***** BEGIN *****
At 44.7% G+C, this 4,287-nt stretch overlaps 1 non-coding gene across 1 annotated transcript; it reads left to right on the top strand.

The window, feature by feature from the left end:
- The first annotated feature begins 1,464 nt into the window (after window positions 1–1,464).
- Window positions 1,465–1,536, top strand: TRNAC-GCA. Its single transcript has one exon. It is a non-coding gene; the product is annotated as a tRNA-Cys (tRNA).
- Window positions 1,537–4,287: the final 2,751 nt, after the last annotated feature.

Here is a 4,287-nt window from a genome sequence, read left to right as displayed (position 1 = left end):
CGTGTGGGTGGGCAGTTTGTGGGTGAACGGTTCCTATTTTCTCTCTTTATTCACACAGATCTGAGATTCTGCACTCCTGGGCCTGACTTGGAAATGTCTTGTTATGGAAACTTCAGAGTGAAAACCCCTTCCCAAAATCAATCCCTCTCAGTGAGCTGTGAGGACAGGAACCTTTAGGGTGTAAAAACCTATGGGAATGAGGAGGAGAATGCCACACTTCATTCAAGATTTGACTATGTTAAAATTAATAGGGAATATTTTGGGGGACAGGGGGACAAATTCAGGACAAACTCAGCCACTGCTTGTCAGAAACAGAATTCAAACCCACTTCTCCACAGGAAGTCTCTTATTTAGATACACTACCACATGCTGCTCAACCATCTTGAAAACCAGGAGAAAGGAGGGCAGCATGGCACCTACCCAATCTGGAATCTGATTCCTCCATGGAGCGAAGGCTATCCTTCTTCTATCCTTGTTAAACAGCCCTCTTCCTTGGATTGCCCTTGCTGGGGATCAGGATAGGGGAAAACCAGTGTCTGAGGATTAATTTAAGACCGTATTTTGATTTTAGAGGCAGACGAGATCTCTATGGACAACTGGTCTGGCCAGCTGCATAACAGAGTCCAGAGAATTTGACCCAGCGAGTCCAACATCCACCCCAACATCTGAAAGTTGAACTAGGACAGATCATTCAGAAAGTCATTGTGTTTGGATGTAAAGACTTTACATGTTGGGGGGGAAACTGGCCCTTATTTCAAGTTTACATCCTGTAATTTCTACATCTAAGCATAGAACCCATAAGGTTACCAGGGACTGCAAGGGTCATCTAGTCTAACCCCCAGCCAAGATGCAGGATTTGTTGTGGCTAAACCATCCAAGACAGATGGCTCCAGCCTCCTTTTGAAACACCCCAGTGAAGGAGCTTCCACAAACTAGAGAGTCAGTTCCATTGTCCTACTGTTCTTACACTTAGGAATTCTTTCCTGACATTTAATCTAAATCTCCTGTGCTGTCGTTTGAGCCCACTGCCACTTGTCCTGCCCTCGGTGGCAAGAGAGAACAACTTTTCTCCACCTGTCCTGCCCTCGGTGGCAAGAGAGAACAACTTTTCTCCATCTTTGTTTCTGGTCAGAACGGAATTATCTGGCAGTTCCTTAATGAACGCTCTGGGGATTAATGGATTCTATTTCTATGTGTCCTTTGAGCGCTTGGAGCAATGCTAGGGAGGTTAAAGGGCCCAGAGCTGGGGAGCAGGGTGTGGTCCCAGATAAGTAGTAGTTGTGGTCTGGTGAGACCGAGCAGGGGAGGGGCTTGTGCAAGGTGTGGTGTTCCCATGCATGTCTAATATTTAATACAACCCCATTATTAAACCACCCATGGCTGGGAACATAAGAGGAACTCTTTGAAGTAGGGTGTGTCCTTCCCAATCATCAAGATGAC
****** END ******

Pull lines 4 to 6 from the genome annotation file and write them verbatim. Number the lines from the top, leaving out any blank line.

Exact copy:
- Window positions 1,465–1,536, top strand: TRNAC-GCA. Its single transcript has one exon. It is a non-coding gene; the product is annotated as a tRNA-Cys (tRNA).
- Window positions 1,537–4,287: the final 2,751 nt, after the last annotated feature.

Here is a 4,287-nt window from a genome sequence, read left to right as displayed (position 1 = left end):